James Harrison v General Motors, LLC, Et Al.

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Court Description:

Authoring Judge: Senior Judge Don R. Ash

Trial Court Judge: Judge Dale A. Tipps

James Harrison sustained a compensable injury to his right shoulder while employed by General Motors, LLC ( GM ). He filed a workers compensation claim contending he was permanently and totally disabled as a result of the injury. The Court of Workers Compensation Claims found he was not permanently and totally disabled and awarded permanent partial disability benefits in accordance with the statutory scheme. Tenn. Code Ann. 50-6-207(3)(A) & (B) (2014 & 2017 Supp.) Mr. Harrison appeals contending the evidence preponderates against the finding he is not totally disabled. The appeal has been referred to the Special Workers Compensation Appeals Panel for a hearing and a report of findings of fact and conclusions of law pursuant to Tennessee Supreme Court Rule 51. We affirm.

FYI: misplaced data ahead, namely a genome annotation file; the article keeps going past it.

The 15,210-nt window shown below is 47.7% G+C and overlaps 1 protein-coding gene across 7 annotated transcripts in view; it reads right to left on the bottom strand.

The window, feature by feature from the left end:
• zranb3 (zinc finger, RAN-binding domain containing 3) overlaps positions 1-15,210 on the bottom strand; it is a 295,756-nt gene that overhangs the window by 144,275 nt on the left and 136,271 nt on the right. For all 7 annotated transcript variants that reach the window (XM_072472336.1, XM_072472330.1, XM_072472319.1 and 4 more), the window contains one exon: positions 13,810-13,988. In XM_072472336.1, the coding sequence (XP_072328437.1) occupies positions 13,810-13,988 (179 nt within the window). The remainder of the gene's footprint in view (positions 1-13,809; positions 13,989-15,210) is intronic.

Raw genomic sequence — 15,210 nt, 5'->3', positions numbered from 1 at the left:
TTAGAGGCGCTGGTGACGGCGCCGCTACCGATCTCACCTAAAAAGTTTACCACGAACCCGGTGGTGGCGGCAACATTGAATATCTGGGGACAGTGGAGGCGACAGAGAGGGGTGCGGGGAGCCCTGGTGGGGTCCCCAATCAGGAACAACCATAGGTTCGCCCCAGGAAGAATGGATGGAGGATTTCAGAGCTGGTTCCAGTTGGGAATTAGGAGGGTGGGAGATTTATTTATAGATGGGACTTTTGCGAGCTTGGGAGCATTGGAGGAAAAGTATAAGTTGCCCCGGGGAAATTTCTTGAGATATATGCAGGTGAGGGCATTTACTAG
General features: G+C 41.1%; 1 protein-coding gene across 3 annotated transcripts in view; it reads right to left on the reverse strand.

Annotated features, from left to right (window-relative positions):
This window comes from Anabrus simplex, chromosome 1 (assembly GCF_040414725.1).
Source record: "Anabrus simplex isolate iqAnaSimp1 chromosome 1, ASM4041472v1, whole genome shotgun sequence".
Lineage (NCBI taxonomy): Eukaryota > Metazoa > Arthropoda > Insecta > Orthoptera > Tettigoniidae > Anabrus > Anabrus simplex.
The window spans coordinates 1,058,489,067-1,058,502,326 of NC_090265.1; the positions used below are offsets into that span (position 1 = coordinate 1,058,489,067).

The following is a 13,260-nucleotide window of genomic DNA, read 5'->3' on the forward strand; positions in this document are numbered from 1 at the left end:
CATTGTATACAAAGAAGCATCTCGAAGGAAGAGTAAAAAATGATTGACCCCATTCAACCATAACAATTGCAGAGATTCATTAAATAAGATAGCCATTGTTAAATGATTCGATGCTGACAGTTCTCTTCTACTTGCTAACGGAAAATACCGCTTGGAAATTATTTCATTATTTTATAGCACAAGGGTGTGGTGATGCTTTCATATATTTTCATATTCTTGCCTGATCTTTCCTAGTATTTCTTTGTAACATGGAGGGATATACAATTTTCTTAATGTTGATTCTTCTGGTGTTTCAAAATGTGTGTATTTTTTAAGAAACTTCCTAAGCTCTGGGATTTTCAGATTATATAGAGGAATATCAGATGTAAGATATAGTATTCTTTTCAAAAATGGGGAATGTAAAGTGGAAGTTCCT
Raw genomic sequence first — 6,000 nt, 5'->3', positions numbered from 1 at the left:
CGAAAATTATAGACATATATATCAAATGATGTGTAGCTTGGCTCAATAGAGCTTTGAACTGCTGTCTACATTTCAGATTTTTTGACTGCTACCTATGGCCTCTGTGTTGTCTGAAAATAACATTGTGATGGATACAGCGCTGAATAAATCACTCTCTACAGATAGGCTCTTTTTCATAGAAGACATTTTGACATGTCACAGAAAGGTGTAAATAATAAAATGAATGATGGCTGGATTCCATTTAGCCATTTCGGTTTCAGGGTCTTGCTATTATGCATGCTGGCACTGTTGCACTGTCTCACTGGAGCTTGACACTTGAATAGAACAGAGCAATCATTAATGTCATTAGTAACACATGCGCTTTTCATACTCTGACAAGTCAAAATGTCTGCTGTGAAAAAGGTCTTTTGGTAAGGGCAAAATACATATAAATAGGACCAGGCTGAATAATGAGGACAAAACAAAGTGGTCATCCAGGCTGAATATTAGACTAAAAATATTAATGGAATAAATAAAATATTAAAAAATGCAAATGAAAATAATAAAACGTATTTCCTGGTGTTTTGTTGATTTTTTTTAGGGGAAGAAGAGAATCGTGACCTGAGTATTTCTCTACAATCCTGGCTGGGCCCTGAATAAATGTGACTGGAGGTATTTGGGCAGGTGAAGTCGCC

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IN THE SUPREME COURT OF TENNESSEE SPECIAL WORKERS’ COMPENSATION APPEALS PANEL AT NASHVILLE November 20, 2017 Session JAMES HARRISON V. GENERAL MOTORS, LLC, ET AL. Appeal from the Court of Workers’ Compensation Claims No. 2016-05-0277 Dale A. Tipps, Judge ___________________________________ No. M2016-02522-SC-R3-WC – Mailed January 11, 2018 Filed February 20, 2018 ___________________________________ James Harrison sustained a compensable injury to his right shoulder while employed by General Motors, LLC (“GM”). He filed a workers’ compensation claim contending he was permanently and totally disabled as a result of the injury. The Court of Workers’ Compensation Claims found he was not permanently and totally disabled and awarded permanent partial disability benefits in accordance with the statutory scheme. Tenn. Code Ann. § 50-6-207(3)(A) & (B) (2014 & 2017 Supp.) Mr. Harrison appeals contending the evidence preponderates against the finding he is not totally disabled. The appeal has been referred to the Special Workers’ Compensation Appeals Panel for a hearing and a report of findings of fact and conclusions of law pursuant to Tennessee Supreme Court Rule 51. We affirm. Tenn. Code Ann. § 50-6-225(a) (2014 & 2017 Supp.) Appeal as of Right; Judgment of the Court of Workers’ Compensation Claims Affirmed DON R. ASH, SR.J., delivered the opinion of the court, in which CORNELIA A. CLARK, J. and ROBERT E. LEE DAVIES, SR.J., joined. J. Anthony Arena, Brentwood, Tennessee, for the appellant, James Harrison. Jason A. Lee and Seth B. Wilson, Nashville, Tennessee, for the appellee, General Motors, LLC. Herbert H. Slatery, III, Attorney General and Reporter, Alexander S. Rieger, Assistant Attorney General (on appeal), and Ronald McNutt, Assistant General Counsel (at trial), for the appellees, Abigail Hudgens, and Tennessee Department of Labor/Second Injury Fund. OPINION Factual and Procedural Background After a full examination of the record, we conclude the trial court’s summary of the facts is comprehensive and accurate. Harrison v. General Motors, Inc., No. 2016-050277, 1-8 (Tenn. Ct. Workers’ Comp. Claims Nov. 18, 2016).1 Therefore, we adopt it with only non-substantive changes2: James Harrison, a fifty-eight-year-old resident of Maury County, earned his GED in 1995—the year he began working for Saturn Corporation. He continued to work for Saturn and GM through their successive corporate entities through the time of trial.3 Mr. Harrison suffered a number of work injuries, including a left shoulder injury in 2008 settled for 15% vocational disability to the body as a whole and a 2011 right wrist injury settled for 15% disability to the right upper extremity. The injury at issue occurred on October 24, 2014, when Mr. Harrison injured his right shoulder. GM accepted the injury as compensable and provided authorized medical treatment with Dr. Scott McCall. Mr. Harrison testified he dropped out of school in the tenth grade to work on his family farm. He performed farm work for several years before moving on to other jobs including construction, operating heavy equipment, and working on a ship and towboat. Mr. Harrison believed he was in good physical condition when he began working at GM and had no problems with his right shoulder or wrist. During his time at GM, he worked several different production jobs; however, because of his current right shoulder and wrist problems, he believes he can no longer perform these jobs. Dr. Alton Hunter treated Mr. Harrison for his 2011 right wrist injury. He performed surgery and returned Mr. Harrison to work with light duty restrictions: no repetitive gripping and limited use of power tools. Mr. Harrison provided this information to GM, which assigned him to work duties within his restrictions. Mr. Harrison periodically followed up with Dr. Hunter who updated Mr. Harrison’s 1 The trial court order is available at http://trace.tennessee.edu/utk_workerscomp/619/. The University of Tennessee database of Tennessee Court of Workers’ Compensation Claims and Workers’ Compensation Appeals Board Decisions is available at http://trace.tennessee.edu/utk_workerscomp/. 2 3 For ease of reading, alterations from the original are not specifically noted. Mr. Harrison testified he remains employed by GM, but has not worked since his October 2014 injury. -2- restrictions. If Mr. Harrison’s job assignment did not comply with the updated restrictions, GM reassigned him to an appropriate job. When Dr. Hunter last saw Mr. Harrison for his wrist in October 2012, Mr. Harrison was working at a “caregate,” or inspection job, within his restrictions. At that time, Dr. Hunter placed Mr. Harrison at maximum medical improvement (MMI) for his wrist injury and recommended a follow-up appointment in six months. Mr. Harrison continued to perform the caregate job for another six to eight months before GM transferred him to a “moist sanding” job in the paint department. He did not return to Dr. Hunter as recommended because he was able to perform his job and simply forgot about the appointment. On October 24, 2014, while performing the moist sanding job, Mr. Harrison sustained the right shoulder injury at issue. Mr. Harrison began treatment with Dr. McCall, who performed surgery. During the course of his follow-up treatment, Dr. McCall ordered a functional capacity evaluation (FCE). After discussing the FCE results with Dr. McCall, Mr. Harrison took his new restrictions back to GM, which had no jobs he could perform within those restrictions. Mr. Harrison has not worked for any employer or earned any income since his October 2014 shoulder injury. At trial, Mr. Harrison described experiencing current, ongoing pain in both his right wrist and right shoulder and he demonstrated to the trial court a significantly restricted range of motion in both. He testified he takes OxyContin two to three times per day for pain management. When questioned regarding his ability to work, Mr. Harrison stated his ability to work is dependent upon the individual job requirements; however, he did not think he could be retrained. On cross-examination, Mr. Harrison testified his right wrist restrictions prevent him from performing over 90% of the jobs at GM. He also acknowledged having a pacemaker which prevents him from working around magnetic fields—a restriction of which GM was aware. He confirmed he is able to perform activities of daily living such as driving, bathing, cooking and dressing himself. At trial, he was recovering from a recent hip replacement surgery unrelated to his employment. Mr. Harrison testified he has not applied for any jobs or other work because he remains employed by, and receives disability benefits from, GM. He has not sought any government assistance regarding training for other kinds of work. He agreed he could perform jobs without significant lifting requirements. The parties introduced a number of exhibits including chart notes from Dr. Hunter. These notes show Dr. Hunter treated Mr. Harrison for osteoarthritis of the right wrist and performed a proximal row carpectomy in February 2012. The July 20, 2012 note -3- indicates Dr. Hunter assigned Mr. Harrison to light duty for three months with “no air guns, no repetitive gripping.” Then, on October 22, 2012, he assigned a 12% right arm impairment and stated, Mr. Harrison “will return in six months to assess the need for any permanent restrictions.” GM Medical Records Reports related to Mr. Harrison’s 2012 right wrist injury show GM’s clinic physician, Dr. David Daniels, reviewed Dr. Hunter’s treatment records and made his own notations regarding Mr. Harrison’s medical status. The first note documented Mr. Harrison’s return to work on June 11, 2012, with restrictions of limited forceful gripping/grasping with the right hand and indicated these restrictions were to remain in place for three months. The September 13, 2012 report renewed those restrictions for an additional two months. On November 15, 2012, the same restrictions were renewed for only six months, but Dr. Daniels indicated they were “probably permanent.” Dr. Daniels then indicated in May 15, 2013, the same restrictions “should remain in place through 10/29/2013.” The final record shows Mr. Harrison failed to attend his October 30, 2013 appointment with Dr. Hunter. Records from Dr. McCall show he treated Mr. Harrison for a labral tear, synovitis, and bursitis of the right shoulder, resulting in a 3% permanent impairment. An October 19, 2015 note states: “I reviewed the FCE which suggested sedentary work. From his shoulder issue, he is at MMI and will be released based on the FCE findings.” The FCE was performed on September 28, 2015, at Star Physical Therapy by Josh Ezell, ATC/L4 and Alicia Benham, DPT.5 The FCE report shows Mr. Harrison made acceptable/good effort and the evaluators considered the evaluation data reliable. They concluded: The patient demonstrated the ability to function at the SEDENTARY physical demand level (based on lifting) as defined by the U. S. Department of Labor’s “Dictionary of Occupational Titles.” The patient demonstrated the following maximum, OCCASIONAL lifts with use of the right shoulder/upper extremity: *Floor to waist — 10 lbs. *Waist to shoulder — 6 lbs. *Shoulder to overhead — 2.5 lbs. *Carry —10 lbs. 4 5 Certified/licensed athletic trainer. Doctor of physical therapy. -4- *Unilateral Carry RUE — 5 lbs. *Lifting out from Body — 2.6 lbs. *Unilateral Lift, Carry & Maneuver LUE — 35 lbs. *Push/pull force — 36 & 29 lbs. respectively. Dr. McCall completed a C-32 Standard Form medical report on August 16, 2016, in which he restated his 3% impairment rating and related the impairment to the October 2014 right shoulder injury. In section G, the Functional Capacity Assessment, Dr. McCall imposed maximum and frequent lifting restrictions of ten pounds, lift and carry restrictions of ten pounds less than three hours, and push/pull limitations of “36 & 29 lbs. per FCE.” He checked the “limited” box for reaching, noting this was for the right arm only, but indicated Mr. Harrison was “unlimited” in the other physical factors, such as handing and fingering. He also wrote on this part of the form, “more detail in FCE.” In his deposition, Dr. McCall testified he surgically repaired Mr. Harrison’s biceps tear and cleaned up some inflammation. He opined Mr. Harrison’s smoking and hepatitis C complicated and prolonged his recovery, but declared Mr. Harrison at MMI on October 19, 2015, with a 3% whole person disability rating. Regarding Mr. Harrison’s right upper restrictions, Dr. McCall stated: Based off the Functional Capacity Evaluation, to the right upper extremity we had . . . waist to floor lifting of 10 pounds; waist to shoulder of 5 pounds; shoulder to overhead of two-and-a-half pounds; carry, 10 pounds; unilateral carry in the right upper extremity of 5 pounds; lifting out from body of two-and-a-half pounds; unilateral carry — lift, carry and maneuver, left upper extremity, 35 pounds; push/pull, 36 and 29 pounds respectively. Dr. McCall confirmed he gave no other restrictions—specifically, he gave no left upper extremity restrictions. He also stated he was not assigning a restriction limiting Mr. Harrison to the sedentary job classification. Dr. McCall opined Mr. Harrison could work and it would be beneficial for him to do so. He suggested Mr. Harrison could do jobs “where his workload is at or below shoulder level” or “any type of work where [he is] not having to do heavy lifting.” On cross-examination, Dr. McCall explained he did not restrict Mr. Harrison to sedentary work, but the shoulder restrictions he assigned Mr. Harrison put him in the category of sedentary work according to the U.S. Department of Labor. He also agreed Mr. Harrison would experience limitations with activities such as “continuous and sustained reaching overhead” and weakness in his grip strength, although the doctor had not given a formal restriction for these activities. -5- Although Dr. Hunter did not testify live or by deposition, Mr. Harrison submitted a Physician’s Form completed by Dr. Hunter in connection with Mr. Harrison’s Application for GM Disability Benefits. In response to the question, “Is the patient able to engage in any occupation or employment for wage or profit?” Dr. Hunter answered “No,” and attributed the causes of Mr. Harrison’s disability as “R[ight] hand/sh[ou]ld[er] injury.” Mr. Harrison’s vocational expert, Dana Stoller, testified she performed a vocational assessment of Mr. Harrison on February 18, 2016. She evaluated Mr. Harrison’s work history and concluded he did not have any transferable job skills for less physically demanding jobs. His relevant work history, which Ms. Stoller defined as the last fifteen years, included no skilled work experience. She characterized his most recent work as a wet sander as “semi-skilled.” In determining Mr. Harrison’s permanent restrictions and limitations, Ms. Stoller relied on her interview and testing with Mr. Harrison, Mr. Harrison’s medical records, Dr. McCall’s deposition transcript, Dr. Hunter’s restrictions of no repetitive gripping and no vibratory tools, and the entirety of the FCE. Ms. Stoller testified the FCE defines Mr. Harrison’s physical demand category as “sedentary” based on lifting. However, she disagreed with this conclusion because it considered only one extremity rather than the whole body. She testified Mr. Harrison’s maximum physical demand category should be “less than sedentary” because of other limitations in material handling reflected in the FCE. She opined there are no job opportunities for Mr. Harrison in the “less than sedentary” category because these jobs require the use of more than one arm. Based upon her conclusion Mr. Harrison would be limited to unskilled, sedentary work, Ms. Stoller testified he would normally qualify for 137 job titles. However, considering the limitations set out in the FCE, she could not conceive of any job Mr. Harrison could currently perform. She stated, applying only Dr. McCall’s restrictions she likely could not place him in a job, explaining “there’s more to consider than just restrictions. We’ve got age, education, skills, the pain, narcotic pain medication, individuals who have more tendency for absenteeism, off task due to pain complaints.” She concluded by opining Mr. Harrison is 100% totally incapacitated from gainful employment. On cross-examination, Ms. Stoller acknowledged she provided her opinion and issued her report before Dr. McCall was deposed. She agreed she based her opinion— placing Mr. Harrison in the less than sedentary work category—on the more-restrictive FCE rather than on Dr. McCall’s testimony. She stated, utilizing Dr. McCall’s restrictions, alone, would place Mr. Harrison in the sedentary category with a vocational loss of 98 or 99%. Ms. Stoller admitted she had no medical training qualifying her to -6- assess the appropriate restrictions for Mr. Harrison, but stated the physical therapist who performed the FCE was “trained and qualified to provide limitations and assessments.” GM’s vocational expert, Patsy Bramlett, performed a vocational assessment of Mr. Harrison and reviewed his medical records and the deposition transcripts of Mr. Harrison, Dr. McCall, and Ms. Stoller. She testified medical restrictions allow a vocational specialist to “bridge the gap between the medical field and the vocational field” and determine which jobs a person is capable of performing given those restrictions. She reviewed the restrictions adopted by Dr. McCall and opined Mr. Harrison would be able to perform some, but not all, of the jobs classified as “light.” Based on this “limited light work” classification, she placed his vocational disability at 75%. Utilizing additional limitations on tasks requiring motor coordination, finger dexterity, and manual dexterity, she estimated his vocational disability at 85%. She also testified Mr. Harrison’s most recent job could be categorized as “semi-skilled,” and therefore, she opined he might have additional transferrable skills. Ms. Bramlett disagreed with Ms. Stoller’s “less than sedentary” classification because it was based on physical limitations beyond those placed by treating physician Dr. McCall and did not consider Mr. Harrison’s unimpaired left arm. Ms. Bramlett opined Mr. Harrison is not permanently and totally disabled and she identified a number of available jobs in his area he could perform.6 Additionally, she noted her analysis did not consider self-employment or part-time opportunities. On cross-examination, Ms. Bramlett was questioned regarding the GM clinic note suggesting Dr. Hunter’s restrictions were “probably permanent.” She testified she did not consider any GM Clinic notes in forming her opinion, but admitted, were she to consider additional restrictions from Dr. Hunter, her vocational disability opinion might be different. She also acknowledged age and disability could negatively affect employment opportunities. Ms. Bramlett was also questioned regarding the appropriateness of including Mr. Harrison’s left arm functionality in her analysis. However, she stated her unilateral extremity impairment methodology is peer-reviewed and is the approach used by other vocational experts. At the Compensation Hearing, Mr. Harrison argued he is entitled to permanent total disability (PTD) benefits for his shoulder injury arising primarily out of and in the course and scope of his employment. He relied on Ms. Stoller’s opinion he has no 6 Ms. Bramlett stated, even if the temporary gripping and power tool restrictions from Dr. Hunter were permanent, Mr. Harrison would retain vocational opportunities because of his left arm functionality. -7- vocational opportunities in his current physical state. He disagreed with Ms. Bramlett’s opinion because she considered only Dr. McCall’s right shoulder restrictions; he argued she should have also considered both Dr. Hunter’s restrictions and the full FCE. Mr. Harrison contended it is unreasonable to assume a fifty-eight-year-old man with a GED could successfully retrain for jobs with requirements beyond his current abilities. Alternatively, he argued his current condition is the only relevant inquiry and the Court should not consider his ability to retrain. GM denied Mr. Harrison is entitled to PTD benefits because, it contended, he did not successfully demonstrate he is unable to work at any job. GM relied on Ms. Bramlett’s 75 to 85% total job loss opinion based on Dr. McCall’s restrictions—the only medical restrictions in evidence. It argued, because Dr. McCall’s restrictions involve the right arm, it is improper to consider the additional limitations (such as bending, squatting, or kneeling) contained in the FCE. GM also contended Ms. Stoller’s practice of “taking the whole person into account” allowed her to selectively apply restrictions from the FCE to place Mr. Harrison in a less than sedentary job category. GM argued she, in fact, failed to consider the whole person because she ignored Mr. Harrison’s functional left arm. It suggested adopting Ms. Stoller’s approach would allow anyone who loses an arm to be classified as totally disabled. The Tennessee Department of Labor Second Injury Fund questioned the efficacy of the FCE, arguing when administered, Mr. Harrison had not fully recovered from his extended bout of hepatitis C. It argued Mr. Harrison’s actual functional capabilities are substantially higher than his FCE results. The trial court issued its Compensation Order on November 18, 2016. It found Mr. Harrison had failed to sustain his burden of demonstrating he is permanently and totally disabled. The court declined to accept Ms. Stoller’s opinion because it was based on recommendations from the FCE not adopted by Dr. McCall. It specifically noted Dr. McCall’s “explicit testimony that he was assigning no restrictions for anything other than the right shoulder injury and that he was not limiting Mr. Harrison to the sedentary job classification.” The court assigned a 3% whole body impairment rating with an original award of $11,448.00. However, because Mr. Harrison was unable to return to work at his pre-injury wages and was more than forty years old when the compensation period ended, the trial court awarded an additional $7,097.76, for a total permanent partial disability benefit award of $18,545.76. Mr. Harrison appeals contending the evidence preponderates against the trial court’s finding he is not permanently and totally disabled. The appeal has been assigned to this Panel pursuant to Tennessee Supreme Court Rule 51. -8- Analysis On Appeal, Mr. Harrison asserts the evidence preponderates against the trial court’s finding he is not permanently and totally disabled from his October 24, 2014 work injury. We disagree. The standard of review of issues of fact in a workers’ compensation case is de novo upon the record of the trial court accompanied by a presumption of correctness of the findings, unless the preponderance of evidence is otherwise. Tenn. Code Ann. § 506-225(a)(2). When credibility and weight to be given testimony are involved, considerable deference is given the trial court when the trial judge had the opportunity to observe the witness’ demeanor and to hear in-court testimony. Madden v. Holland Group of Tenn., 277 S.W.3d 896, 900 (Tenn. 2009). When the issues involve expert medical testimony contained in the record by deposition, determination of the weight and credibility of the evidence necessarily must be drawn from the contents of the depositions, and the reviewing court may draw its own conclusions with regard to those issues. Foreman v. Automatic Sys., Inc., 272 S.W.3d 560, 571 (Tenn. 2008). A trial court’s conclusions of law are reviewed de novo upon the record with no presumption of correctness. Seiber v. Reeves Logging, 284 S.W.3d 294, 298 (Tenn. 2009). Tennessee Code Annotated Section 50-6-207(4)(B) states an employee is permanently and totally disabled if his injury “totally incapacitates the employee from working at an occupation that brings the employee an income.” Our Supreme Court addressed permanent total disability in Hubble v. Dyer Nursing Home: The determination of permanent total disability is to be based on a variety of factors such that a complete picture of an individual's ability to return to gainful employment is presented to the Court. Such factors include the employee's skills, training, education, age, job opportunities in the immediate and surrounding communities, and the availability of work suited for an individual with that particular disability. Though this assessment is most often made and presented at trial by a vocational expert, “it is well settled that despite the existence or absence of expert testimony, an employee's own assessment of his or her overall physical condition, including the ability or inability to return to gainful employment, is ‘competent testimony that should be considered.’” 188 S.W.3d 525, 535-36 (Tenn. 2006) (internal citations omitted). The extent of an injured worker’s vocational disability is a question of fact. Worthington v. Modine Mfg. Co., 798 S.W.2d 232, 234 (Tenn. 1990). We note Mr. Harrison testified regarding his perceived disability at length. While he stated he was -9- unable to work at any of the jobs he had previously held at GM, he did not consider himself unable to work, stating his ability to work was dependent upon the individual job requirements. Mr. Harrison had not sought other jobs because he considered himself employed by GM. As set out in Hubble and other cases, the injured employee's testimony concerning his abilities and limitations is evidence to be considered by the trial court. See Orrick v. Bestway Trucking, Inc., 184 S.W.3d 211, 217 (Tenn. 2006) (“‘[T]he claimant’s own assessment of his physical condition and resulting disabilities is competent testimony and cannot be disregarded.’”) (quoting Tom Still Transfer Co. v. Way, 482 S.W.2d 775, 777 (Tenn.1972)). Here, the trial court discussed and clearly considered Mr. Harrison’s testimony. It found “Mr. Harrison’s testimony demonstrates a willingness to try to work, but it is not determinative on the question of whether he actually has any potential vocational opportunities.” Likewise, the trial court found the physicians’ opinions non-determinative. Because the parties had no opportunity to depose Dr. Hunter, the court found Dr. Hunter’s one-word response on a form—answering “No” when asked whether “the patient [is] able to engage in any occupation or employment for wage or profit?”—“lacks any foundation or context.” It also found “Dr. McCall’s general statement [] Mr. Harrison can work is only marginally more helpful, as he was unable to demonstrate any knowledge of the physical requirements of any specific jobs or the availability of those jobs.” Ultimately, because there was no deposition or testimony from Dr. Hunter and Dr. McCall gave only limited testimony on the issue of Mr. Harrison’s ability to work, the court relied upon the opinions of the two vocational consultants as its “primary guidance,” noting: The divergence in their opinions results primarily from the restrictions upon which they based their evaluation. Ms. Bramlett limited her analysis to the permanent restrictions imposed by Dr. McCall. Ms. Stoller included all the restrictions in the FCE, as well as Dr. Hunter's prior restrictions of no repetitive gripping and no vibratory tools. Regarding the FCE, the trial court correctly observed the opinions of physical therapists are not accorded the same weight as those of medical doctors, citing Seal v. Charles Blalock & Sons, Inc., 90 S.W.3d 609, 613 (Tenn. 2002) and Bolton v. CNA Ins. Co., 821 S.W.2d 932, 938 (Tenn. 1991). In light of Ms. Stoller’s reliance on the opinions of Dr. Hunter and the FCE, as well as her decision to exclude Mr. Harrison’s residual left arm capabilities from her - 10 - analysis, the trial court afforded greater weight to the opinion of Ms. Bramlett. It concluded Mr. Harrison had failed to carry his burden of proof to demonstrate he is incapable of working at an income-producing job. As outlined above, the trial court then awarded permanent partial disability benefits of $18,545.76 based on a 3% whole body impairment rating, plus additional benefits due to Mr. Harrison’s age and his inability to return to work at his pre-injury wage. Tenn. Code Ann. § 50-6-207(3)(A) & (B). In concluding that Mr. Harrison was entitled only to a permanent partial disability award, the trial court recognized “that Mr. Harrison has suffered a significant vocational disability.” However, the trial court went to voice its concern that “there is no middle ground between a permanent partial disability award of 3% and an award of [permanent total disability].” While there would have been some gap under the pre-2014 statute for calculating permanent partial disability awards, it would not have been nearly so extreme as in this case. Compare Tenn. Code Ann. § 50-6-207(3) (current section for calculating permanent partial disability awards), with Tenn. Code Ann. § 50-6-241(d)(2)(A) (2014) (section for calculating permanent partial disability awards for pre-2014 injuries). But whatever our concerns may be about the absence of a “middle ground” between awards for permanent total and partial disability awards, it is not the role of this Court to substitute its own policy judgments for those of the legislature. Frazier v. State, 495 S.W.3d 246, 249 (Tenn. 2016). In summary, two qualified experts expressed conflicting opinions in this case on the issue of total disability. “When expert medical testimony differs, it is within the discretion of the trial court to accept the opinion of one expert over another.” Fritts v. Safety Nat’l Cas. Corp., 163 S.W.3d 673, 679 (Tenn. 2005) (citing Hinson v. Wal-Mart Stores, Inc., 654 S.W.2d 675, 676-77 (Tenn. 1983)). Here, the trial court assigned greater weight to Ms. Bramlett’s opinion—based solely on the testimony of the treating medical physician—than to Ms. Stoller’s opinion—based on additional, less-reliable sources, i.e., a note from a non-testifying physician and a report from a non-physician. We conclude the trial court did not abuse its discretion in accepting the opinion of Ms. Bramlett. Considering Ms. Bramlett’s opinion, we further conclude the evidence does not preponderate against the trial court’s finding Mr. Harrison is not permanently and totally disabled. Conclusion The judgment of the trial court is affirmed. Costs are taxed to James Harrison and his surety, for which execution may issue if necessary. _________________________________ DON R. ASH, SENIOR JUDGE - 11 -